5 Add to mixingvegges.jpg   6 it will seperate.jpg   7 Stir well.jpg   8 add 2-3 drops yellow food dye.jpg   9 final stir.jpg  

10 bottled.jpg   IMG_20140501_191437967.jpg   IMG_20140501_191448329.jpg   measured simple syrup.jpg  


 
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Old 05-02-2017, 05:50 PM   #133
pip
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I've been experimenting with flavor extracts using gelatin (although i've switched to agar agar, which is much faster). It's actually great fun, and really packs a flavor punch in a batch of wine. So far i've only used them for back sweetening but this morning i found nearly 200mls of a mango essence had dripped out overnight from about 300grams of mango mash and half a cup of water.

The syrup is delicious, really amazingly delicious. I had a spoon full and had to grab hold of myself so that i didnt just drink it all. I measured the sg of the syrup and it came in at 1.064 which got me wondering whether anyone has used a largish quantity of gelatin extract as a primary fermenting base? If so, are there any pitfalls, things to look out for? Would this be something worth experimenting with?

 
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Old 05-02-2017, 09:48 PM   #134
Mismost
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Joe....is that food color you are adding drops of to the extract?

I made a quart of Myers Lemon everclear extract....but it is not yellow at all...kinda of dull orange. I take it the food coloring is get that nice yellow color?

BTW...what do you use the cinnamon extract for? add to what?


 
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Old 05-03-2017, 05:32 AM   #135
joeswine
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no that's as is,the color is the color,see the process? Neve used galitin,the thickness from the simple syrup should be the correct viscosity for .cello.but hay have a creative adventure anyway.

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Old 05-14-2017, 09:09 AM   #136
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lets make one....
1 rinse berries - Copy (2).jpg   2 add to the pan - Copy (2).jpg   3 add juice - Copy (2).jpg   4 change colors - Copy (2).jpg   5 add a lid for a few mins - Copy (2).jpg  

6 change colors and smoosh - Copy (2).jpg   7 more cooked down - Copy (2).jpg   8 finished f pak - Copy (2).jpg   9  Add to bag - Copy (2).jpg  

 
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Old 06-10-2017, 02:26 PM   #137
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Basic Wine Chemistry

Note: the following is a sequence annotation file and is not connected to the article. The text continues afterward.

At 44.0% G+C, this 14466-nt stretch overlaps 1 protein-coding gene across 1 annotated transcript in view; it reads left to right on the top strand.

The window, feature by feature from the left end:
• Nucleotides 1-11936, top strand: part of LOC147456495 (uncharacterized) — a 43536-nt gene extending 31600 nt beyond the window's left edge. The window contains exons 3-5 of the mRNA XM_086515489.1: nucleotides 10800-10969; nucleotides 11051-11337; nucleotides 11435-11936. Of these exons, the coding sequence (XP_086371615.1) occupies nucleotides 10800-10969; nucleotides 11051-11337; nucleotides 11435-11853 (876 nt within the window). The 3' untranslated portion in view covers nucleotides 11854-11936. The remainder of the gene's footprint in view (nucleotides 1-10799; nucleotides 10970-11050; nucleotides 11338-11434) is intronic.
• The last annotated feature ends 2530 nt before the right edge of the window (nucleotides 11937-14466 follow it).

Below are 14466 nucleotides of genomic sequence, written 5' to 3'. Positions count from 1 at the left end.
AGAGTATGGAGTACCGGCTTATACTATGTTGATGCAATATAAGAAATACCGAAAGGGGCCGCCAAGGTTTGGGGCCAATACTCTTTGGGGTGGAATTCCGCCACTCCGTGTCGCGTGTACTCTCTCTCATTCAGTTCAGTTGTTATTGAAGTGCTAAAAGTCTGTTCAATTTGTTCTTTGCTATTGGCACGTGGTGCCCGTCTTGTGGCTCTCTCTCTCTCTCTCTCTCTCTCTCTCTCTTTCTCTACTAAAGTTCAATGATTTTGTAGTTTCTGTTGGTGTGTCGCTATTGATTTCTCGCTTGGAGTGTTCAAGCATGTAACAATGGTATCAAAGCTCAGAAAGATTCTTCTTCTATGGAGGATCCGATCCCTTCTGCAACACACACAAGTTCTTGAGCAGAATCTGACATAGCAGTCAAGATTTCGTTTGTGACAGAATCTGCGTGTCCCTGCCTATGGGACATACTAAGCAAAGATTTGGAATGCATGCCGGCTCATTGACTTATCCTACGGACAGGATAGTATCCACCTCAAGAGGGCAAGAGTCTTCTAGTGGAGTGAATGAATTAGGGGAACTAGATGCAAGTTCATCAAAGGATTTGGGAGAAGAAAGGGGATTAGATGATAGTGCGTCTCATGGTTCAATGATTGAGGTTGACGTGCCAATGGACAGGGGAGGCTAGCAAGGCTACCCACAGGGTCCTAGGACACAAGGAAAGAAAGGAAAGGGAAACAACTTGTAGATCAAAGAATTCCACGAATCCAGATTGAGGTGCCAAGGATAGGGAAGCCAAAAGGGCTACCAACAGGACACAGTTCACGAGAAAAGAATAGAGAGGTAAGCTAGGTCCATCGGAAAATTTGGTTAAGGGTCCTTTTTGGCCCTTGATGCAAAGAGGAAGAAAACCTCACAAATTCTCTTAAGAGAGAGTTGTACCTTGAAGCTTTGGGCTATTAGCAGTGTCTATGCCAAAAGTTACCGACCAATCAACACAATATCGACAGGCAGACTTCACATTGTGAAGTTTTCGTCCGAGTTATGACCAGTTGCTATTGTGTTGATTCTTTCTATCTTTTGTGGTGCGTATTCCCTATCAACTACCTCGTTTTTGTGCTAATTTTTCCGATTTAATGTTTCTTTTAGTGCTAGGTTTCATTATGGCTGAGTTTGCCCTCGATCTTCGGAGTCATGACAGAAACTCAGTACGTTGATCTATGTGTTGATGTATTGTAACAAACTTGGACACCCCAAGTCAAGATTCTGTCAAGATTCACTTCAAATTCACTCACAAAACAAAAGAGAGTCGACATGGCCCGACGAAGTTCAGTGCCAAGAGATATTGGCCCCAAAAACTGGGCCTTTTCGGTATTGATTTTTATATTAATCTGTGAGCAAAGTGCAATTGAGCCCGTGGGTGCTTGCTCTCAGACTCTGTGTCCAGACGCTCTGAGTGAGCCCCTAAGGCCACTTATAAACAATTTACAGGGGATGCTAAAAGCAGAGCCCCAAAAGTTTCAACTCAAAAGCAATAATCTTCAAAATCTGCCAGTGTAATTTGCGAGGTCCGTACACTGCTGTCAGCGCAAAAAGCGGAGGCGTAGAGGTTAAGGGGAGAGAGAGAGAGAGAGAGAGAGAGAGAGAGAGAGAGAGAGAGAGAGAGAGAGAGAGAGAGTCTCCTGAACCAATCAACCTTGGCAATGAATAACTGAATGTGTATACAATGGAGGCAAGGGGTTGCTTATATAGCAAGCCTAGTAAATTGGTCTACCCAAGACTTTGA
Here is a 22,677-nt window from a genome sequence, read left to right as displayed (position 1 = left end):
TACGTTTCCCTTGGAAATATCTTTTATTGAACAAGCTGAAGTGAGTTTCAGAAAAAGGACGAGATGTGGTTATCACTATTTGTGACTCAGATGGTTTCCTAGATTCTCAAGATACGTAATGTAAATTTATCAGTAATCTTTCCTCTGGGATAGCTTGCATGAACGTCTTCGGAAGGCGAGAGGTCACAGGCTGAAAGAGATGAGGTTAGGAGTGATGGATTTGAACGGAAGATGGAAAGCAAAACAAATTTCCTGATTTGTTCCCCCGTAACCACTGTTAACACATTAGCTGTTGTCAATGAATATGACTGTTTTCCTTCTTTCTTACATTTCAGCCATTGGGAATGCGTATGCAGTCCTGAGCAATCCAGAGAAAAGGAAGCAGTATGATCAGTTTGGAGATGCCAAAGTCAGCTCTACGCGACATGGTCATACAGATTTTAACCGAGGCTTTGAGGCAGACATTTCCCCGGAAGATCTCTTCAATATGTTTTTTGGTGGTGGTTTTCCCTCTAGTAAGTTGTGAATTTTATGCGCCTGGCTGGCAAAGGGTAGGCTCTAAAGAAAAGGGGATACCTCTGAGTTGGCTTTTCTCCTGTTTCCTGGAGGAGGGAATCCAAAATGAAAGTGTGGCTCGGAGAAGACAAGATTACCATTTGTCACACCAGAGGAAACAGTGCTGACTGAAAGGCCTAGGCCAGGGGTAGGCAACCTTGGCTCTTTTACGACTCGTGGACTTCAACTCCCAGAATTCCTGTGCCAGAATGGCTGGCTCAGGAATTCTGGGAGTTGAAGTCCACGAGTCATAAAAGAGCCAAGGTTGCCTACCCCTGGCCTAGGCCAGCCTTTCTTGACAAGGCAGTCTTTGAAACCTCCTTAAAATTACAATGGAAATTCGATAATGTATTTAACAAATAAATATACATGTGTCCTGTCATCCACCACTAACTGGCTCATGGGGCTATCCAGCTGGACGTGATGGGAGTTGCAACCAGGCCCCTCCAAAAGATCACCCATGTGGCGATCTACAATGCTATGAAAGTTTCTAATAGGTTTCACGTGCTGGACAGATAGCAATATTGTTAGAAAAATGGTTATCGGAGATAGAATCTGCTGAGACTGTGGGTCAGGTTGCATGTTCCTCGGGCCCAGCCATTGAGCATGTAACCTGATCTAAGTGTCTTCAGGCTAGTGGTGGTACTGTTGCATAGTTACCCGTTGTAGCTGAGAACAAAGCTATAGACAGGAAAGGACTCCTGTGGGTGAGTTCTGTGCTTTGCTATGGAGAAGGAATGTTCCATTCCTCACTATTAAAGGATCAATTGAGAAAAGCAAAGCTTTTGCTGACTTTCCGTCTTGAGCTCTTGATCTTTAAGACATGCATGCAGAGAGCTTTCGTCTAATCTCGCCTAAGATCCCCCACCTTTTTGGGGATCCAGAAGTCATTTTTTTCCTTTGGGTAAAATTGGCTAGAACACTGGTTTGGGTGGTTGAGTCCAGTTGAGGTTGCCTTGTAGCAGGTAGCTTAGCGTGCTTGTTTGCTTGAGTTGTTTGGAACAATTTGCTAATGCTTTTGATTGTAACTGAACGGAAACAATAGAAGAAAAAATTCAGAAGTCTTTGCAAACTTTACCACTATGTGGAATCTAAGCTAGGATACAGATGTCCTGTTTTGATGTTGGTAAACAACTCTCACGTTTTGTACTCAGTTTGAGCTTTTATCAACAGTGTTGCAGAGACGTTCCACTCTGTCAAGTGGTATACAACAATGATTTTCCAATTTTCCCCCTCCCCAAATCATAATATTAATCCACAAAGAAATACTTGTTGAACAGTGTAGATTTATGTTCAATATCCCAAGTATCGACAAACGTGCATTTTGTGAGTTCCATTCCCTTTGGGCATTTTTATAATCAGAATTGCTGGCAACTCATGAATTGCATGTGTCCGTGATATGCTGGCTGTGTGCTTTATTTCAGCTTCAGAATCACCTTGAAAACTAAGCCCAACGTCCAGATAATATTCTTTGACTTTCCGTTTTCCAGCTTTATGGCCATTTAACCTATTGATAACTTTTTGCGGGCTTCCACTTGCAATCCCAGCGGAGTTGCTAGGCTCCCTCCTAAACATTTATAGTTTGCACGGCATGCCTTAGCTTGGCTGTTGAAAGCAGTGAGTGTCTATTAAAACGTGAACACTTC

Chaptalization is the process of adding sugar to unfermented grape developed by the French chemist Jean-Antoine-Claude Chaptal, for whom it was named. Contrary to popular belief, this process does not make the wine sweeter but only artificially inflates the alcohol content. Additionally, the sugar in chaptalized wine cannot be tasted.
Potassium Metabisulfite is a common wine or must additive, where it forms sulfur dioxide gas (SO2). This both prevents most wild microorganisms from growing, and it acts as potent antioxidant, protecting both the color, and delicate flavors of wine.
Typical dosage is ¼ tsp potassium metabisulfite, per 6 gallon bucket of must (yielding roughly 75ppm of SO2) prior to fermentation, and ½ tsp per 6 gallon bucket (150 ppm of SO2) at bottling.
Winemaking equipment is sanitized by spraying with a 1% SO2 (2 tsp potassium metabisulfite per L) solution.
Potassium Sorbate is used to inhibit molds, and yeasts in wine. Also known affectionately as “wine stabilizer”, potassium sorbate produces sorbic acid when added to wine. It serves two purposes. When active fermentation has ceased and the wine is racked for the final time after clearing, potassium sorbate will continue fermenting any residual sugar into CO2 and alcohol, but when they die no new yeast will be present to cause future fermentation. When a wine is sweetened before bottling, potassium sorbate is used to prevent refermentation when used in conjunction with potassium metabisulfite. It is primarily used with sweet wines, sparkling wines and some hard cider but may be added to table wines which exhibits difficulty in maintaining clarity after fining.

 
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Old 07-02-2017, 01:22 PM   #138
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Joe, im about to try and make a blueberry concentrate/fpack for my blueberry wine, ill be reracking the bluberry wine tonight and adding the homaemade fpack to it. I already dosed the batch of wine with kmeta, given im using fresh fruit for fpack is it nessecary to add kmeta to the fpack before adding it to my wine?
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Old 07-02-2017, 03:04 PM   #139
joeswine
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If you're adding it to the primary,then no the chemicals will be added in the final process.however if you're adding it after you placed you chems you should .

 
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Old 07-02-2017, 04:18 PM   #140
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Quote:
Originally Posted by joeswine View Post
If you're adding it to the primary,then no the chemicals will be added in the final process.however if you're adding it after you placed you chems you should .
Thank you sir👍🏻